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Title: Inferring the anthropogenic contribution to local temperature extremes

Abstract

Here, in PNAS, Hansen et al. document an observed planet-wide increase in the frequency of extremely hot months and a decrease in the frequency of extremely cold months, consistent with earlier studies. This analysis is achieved through aggregation of gridded monthly temperature measurements from all over the planet. Such aggregation is advantageous in achieving statistical sampling power; however, it sacrifices regional specificity. Lastly, in that light, we find the conclusion of Hansen et al. that “the extreme summer climate anomalies in Texas in 2011, in Moscow in 2010, and in France in 2003 almost certainly would not have occurred in the absence of global warming” to be unsubstantiated by their analysis.

Authors:
 [1];  [2];  [1];  [1];  [1]
  1. Lawrence Berkeley National Lab. (LBNL), Berkeley, CA (United States). Computational Research Division
  2. Univ. of California, Berkeley, CA (United States). Department of Statistics
Publication Date:
Research Org.:
Lawrence Berkeley National Lab. (LBNL), Berkeley, CA (United States)
Sponsoring Org.:
USDOE Office of Science (SC), Biological and Environmental Research (BER) (SC-23)
OSTI Identifier:
1407185
Grant/Contract Number:  
AC02-05CH11231
Resource Type:
Accepted Manuscript
Journal Name:
Proceedings of the National Academy of Sciences of the United States of America
Additional Journal Information:
Journal Volume: 110; Journal Issue: 17; Journal ID: ISSN 0027-8424
Publisher:
National Academy of Sciences, Washington, DC (United States)
Country of Publication:
United States
Language:
English
Subject:
54 ENVIRONMENTAL SCIENCES; 97 MATHEMATICS AND COMPUTING

Citation Formats

Stone, Dáithí A., Paciorek, Christopher J., Prabhat, ., Pall, Pardeep, and Wehner, Michael. Inferring the anthropogenic contribution to local temperature extremes. United States: N. p., 2013. Web. doi:10.1073/pnas.1221461110.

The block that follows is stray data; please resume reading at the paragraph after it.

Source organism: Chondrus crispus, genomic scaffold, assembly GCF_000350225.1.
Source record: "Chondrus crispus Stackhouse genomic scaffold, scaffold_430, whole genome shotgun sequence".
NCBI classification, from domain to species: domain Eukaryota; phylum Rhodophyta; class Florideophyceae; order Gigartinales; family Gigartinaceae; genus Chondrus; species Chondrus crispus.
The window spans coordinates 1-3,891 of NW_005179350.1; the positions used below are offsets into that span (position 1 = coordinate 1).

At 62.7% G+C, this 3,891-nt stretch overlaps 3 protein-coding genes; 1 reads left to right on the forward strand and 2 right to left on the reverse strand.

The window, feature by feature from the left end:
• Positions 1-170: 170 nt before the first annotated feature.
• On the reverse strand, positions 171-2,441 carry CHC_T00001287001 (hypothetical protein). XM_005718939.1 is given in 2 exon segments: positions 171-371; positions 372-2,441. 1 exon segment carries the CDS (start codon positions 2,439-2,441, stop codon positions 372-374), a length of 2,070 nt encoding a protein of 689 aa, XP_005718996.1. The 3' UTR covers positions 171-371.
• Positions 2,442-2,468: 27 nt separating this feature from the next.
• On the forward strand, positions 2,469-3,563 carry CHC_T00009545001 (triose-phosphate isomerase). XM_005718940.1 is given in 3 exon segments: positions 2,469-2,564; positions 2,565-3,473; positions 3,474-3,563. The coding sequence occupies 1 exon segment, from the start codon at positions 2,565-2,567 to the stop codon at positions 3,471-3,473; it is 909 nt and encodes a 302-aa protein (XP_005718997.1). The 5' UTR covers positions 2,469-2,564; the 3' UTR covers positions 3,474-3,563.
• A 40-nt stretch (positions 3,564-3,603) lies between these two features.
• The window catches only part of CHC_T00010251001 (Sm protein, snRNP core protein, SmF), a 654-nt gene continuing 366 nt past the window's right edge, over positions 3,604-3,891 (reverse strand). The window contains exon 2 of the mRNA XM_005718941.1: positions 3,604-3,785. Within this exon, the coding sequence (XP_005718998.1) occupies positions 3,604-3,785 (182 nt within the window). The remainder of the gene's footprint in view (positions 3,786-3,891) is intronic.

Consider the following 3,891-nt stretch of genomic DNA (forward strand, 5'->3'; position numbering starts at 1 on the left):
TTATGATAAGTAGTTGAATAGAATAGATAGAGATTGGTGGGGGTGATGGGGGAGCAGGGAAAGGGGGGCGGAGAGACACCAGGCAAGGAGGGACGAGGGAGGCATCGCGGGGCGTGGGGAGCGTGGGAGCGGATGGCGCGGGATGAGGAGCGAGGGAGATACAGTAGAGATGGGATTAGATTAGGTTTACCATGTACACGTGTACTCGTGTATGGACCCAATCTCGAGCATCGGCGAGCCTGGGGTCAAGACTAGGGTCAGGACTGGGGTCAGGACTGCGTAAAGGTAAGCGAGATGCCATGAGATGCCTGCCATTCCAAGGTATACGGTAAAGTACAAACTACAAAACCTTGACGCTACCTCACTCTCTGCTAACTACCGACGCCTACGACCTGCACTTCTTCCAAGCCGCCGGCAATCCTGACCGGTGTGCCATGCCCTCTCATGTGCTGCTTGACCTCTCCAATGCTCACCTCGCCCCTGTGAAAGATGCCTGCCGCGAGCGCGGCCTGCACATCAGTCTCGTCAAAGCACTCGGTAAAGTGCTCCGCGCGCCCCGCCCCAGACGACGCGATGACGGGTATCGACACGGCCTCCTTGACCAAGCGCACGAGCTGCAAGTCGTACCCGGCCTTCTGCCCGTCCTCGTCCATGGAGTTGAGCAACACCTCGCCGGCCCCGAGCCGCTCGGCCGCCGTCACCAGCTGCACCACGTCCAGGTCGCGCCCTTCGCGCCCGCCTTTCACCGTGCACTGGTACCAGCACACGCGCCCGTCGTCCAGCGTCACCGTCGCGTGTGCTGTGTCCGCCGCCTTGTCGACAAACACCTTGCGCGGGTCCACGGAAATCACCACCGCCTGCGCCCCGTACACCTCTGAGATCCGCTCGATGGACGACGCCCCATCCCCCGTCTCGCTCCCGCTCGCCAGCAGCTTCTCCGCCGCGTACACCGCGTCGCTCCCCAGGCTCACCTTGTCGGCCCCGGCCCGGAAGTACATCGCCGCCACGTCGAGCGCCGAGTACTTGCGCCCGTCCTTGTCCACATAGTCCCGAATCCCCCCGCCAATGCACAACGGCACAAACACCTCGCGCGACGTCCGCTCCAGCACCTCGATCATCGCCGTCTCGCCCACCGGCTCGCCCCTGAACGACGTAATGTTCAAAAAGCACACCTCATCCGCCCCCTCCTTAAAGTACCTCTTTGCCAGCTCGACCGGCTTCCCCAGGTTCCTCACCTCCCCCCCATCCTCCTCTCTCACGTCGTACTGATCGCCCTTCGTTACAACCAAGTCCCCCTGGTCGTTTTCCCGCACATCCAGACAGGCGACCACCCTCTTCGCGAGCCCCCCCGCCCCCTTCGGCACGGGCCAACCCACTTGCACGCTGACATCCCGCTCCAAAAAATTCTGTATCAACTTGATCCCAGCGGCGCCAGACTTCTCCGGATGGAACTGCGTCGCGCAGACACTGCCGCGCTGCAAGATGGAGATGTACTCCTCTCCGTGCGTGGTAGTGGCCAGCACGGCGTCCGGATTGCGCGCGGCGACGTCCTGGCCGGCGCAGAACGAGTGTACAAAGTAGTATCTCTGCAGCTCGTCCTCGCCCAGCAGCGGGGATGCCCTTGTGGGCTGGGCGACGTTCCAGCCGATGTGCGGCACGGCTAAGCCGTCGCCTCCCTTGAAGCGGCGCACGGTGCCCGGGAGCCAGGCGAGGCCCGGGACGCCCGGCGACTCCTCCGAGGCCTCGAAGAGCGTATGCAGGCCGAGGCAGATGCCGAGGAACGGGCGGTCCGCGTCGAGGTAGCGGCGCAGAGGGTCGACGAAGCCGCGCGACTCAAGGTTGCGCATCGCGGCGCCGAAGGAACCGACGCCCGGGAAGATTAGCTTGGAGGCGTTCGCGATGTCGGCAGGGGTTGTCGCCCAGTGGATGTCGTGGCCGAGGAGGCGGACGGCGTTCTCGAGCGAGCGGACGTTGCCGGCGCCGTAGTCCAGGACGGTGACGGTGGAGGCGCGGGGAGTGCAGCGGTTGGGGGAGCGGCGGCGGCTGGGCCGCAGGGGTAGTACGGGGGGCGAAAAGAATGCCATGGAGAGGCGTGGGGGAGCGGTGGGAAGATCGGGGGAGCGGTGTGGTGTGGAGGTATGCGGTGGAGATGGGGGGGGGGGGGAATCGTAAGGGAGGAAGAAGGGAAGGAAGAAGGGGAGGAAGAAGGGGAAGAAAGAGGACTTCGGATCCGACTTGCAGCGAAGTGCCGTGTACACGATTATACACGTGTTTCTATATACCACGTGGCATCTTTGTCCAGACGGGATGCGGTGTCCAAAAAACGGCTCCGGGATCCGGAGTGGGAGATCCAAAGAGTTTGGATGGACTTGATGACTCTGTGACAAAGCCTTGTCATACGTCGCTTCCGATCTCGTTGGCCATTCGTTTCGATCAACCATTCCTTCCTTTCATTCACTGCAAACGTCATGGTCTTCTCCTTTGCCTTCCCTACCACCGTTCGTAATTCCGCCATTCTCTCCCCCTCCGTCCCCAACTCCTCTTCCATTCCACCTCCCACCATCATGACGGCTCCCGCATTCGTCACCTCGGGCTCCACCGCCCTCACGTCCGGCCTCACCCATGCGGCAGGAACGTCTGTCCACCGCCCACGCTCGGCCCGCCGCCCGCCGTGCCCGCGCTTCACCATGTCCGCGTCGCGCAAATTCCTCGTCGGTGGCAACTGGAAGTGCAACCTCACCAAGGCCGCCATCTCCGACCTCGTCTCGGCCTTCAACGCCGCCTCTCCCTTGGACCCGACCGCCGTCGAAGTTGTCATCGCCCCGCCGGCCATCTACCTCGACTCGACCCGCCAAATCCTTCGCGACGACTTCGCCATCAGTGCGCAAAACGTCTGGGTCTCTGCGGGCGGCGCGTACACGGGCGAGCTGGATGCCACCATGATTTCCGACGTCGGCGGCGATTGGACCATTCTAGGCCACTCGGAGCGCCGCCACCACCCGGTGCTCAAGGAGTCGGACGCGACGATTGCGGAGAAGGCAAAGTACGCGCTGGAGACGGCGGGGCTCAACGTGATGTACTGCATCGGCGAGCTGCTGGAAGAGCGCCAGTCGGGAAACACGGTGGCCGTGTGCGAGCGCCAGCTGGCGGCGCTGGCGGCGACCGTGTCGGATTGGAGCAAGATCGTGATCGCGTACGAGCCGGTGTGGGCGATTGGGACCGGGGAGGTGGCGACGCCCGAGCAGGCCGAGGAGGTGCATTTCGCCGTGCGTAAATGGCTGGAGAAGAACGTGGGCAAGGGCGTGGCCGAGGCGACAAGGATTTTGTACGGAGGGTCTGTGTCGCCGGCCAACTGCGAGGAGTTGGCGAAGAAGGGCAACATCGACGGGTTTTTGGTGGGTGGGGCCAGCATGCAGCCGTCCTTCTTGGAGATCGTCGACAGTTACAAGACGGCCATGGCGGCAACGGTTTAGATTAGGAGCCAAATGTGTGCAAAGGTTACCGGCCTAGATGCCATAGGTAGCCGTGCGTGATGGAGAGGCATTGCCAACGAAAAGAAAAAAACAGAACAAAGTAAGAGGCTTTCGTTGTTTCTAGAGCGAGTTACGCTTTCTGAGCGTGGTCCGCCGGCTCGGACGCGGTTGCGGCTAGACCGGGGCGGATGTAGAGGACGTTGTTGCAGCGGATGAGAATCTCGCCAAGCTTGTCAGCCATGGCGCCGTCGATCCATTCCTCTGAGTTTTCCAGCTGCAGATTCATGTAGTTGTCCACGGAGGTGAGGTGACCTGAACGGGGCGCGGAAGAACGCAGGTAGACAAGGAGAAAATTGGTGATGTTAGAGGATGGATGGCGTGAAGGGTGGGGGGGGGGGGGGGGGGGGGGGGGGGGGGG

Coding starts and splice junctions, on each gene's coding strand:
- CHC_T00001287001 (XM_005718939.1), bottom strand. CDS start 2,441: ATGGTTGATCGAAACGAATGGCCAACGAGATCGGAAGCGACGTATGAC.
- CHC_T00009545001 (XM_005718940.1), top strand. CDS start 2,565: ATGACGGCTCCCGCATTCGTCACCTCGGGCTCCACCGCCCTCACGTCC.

Stone, Dáithí A., Paciorek, Christopher J., Prabhat, ., Pall, Pardeep, & Wehner, Michael. Inferring the anthropogenic contribution to local temperature extremes. United States. doi:10.1073/pnas.1221461110.
Stone, Dáithí A., Paciorek, Christopher J., Prabhat, ., Pall, Pardeep, and Wehner, Michael. Tue . "Inferring the anthropogenic contribution to local temperature extremes". United States. doi:10.1073/pnas.1221461110. https://www.osti.gov/servlets/purl/1407185.
@article{osti_1407185,
title = {Inferring the anthropogenic contribution to local temperature extremes},
author = {Stone, Dáithí A. and Paciorek, Christopher J. and Prabhat, . and Pall, Pardeep and Wehner, Michael},
abstractNote = {Here, in PNAS, Hansen et al. document an observed planet-wide increase in the frequency of extremely hot months and a decrease in the frequency of extremely cold months, consistent with earlier studies. This analysis is achieved through aggregation of gridded monthly temperature measurements from all over the planet. Such aggregation is advantageous in achieving statistical sampling power; however, it sacrifices regional specificity. Lastly, in that light, we find the conclusion of Hansen et al. that “the extreme summer climate anomalies in Texas in 2011, in Moscow in 2010, and in France in 2003 almost certainly would not have occurred in the absence of global warming” to be unsubstantiated by their analysis.},
doi = {10.1073/pnas.1221461110},
journal = {Proceedings of the National Academy of Sciences of the United States of America},
number = 17,
volume = 110,
place = {United States},
year = {2013},
month = {3}
}

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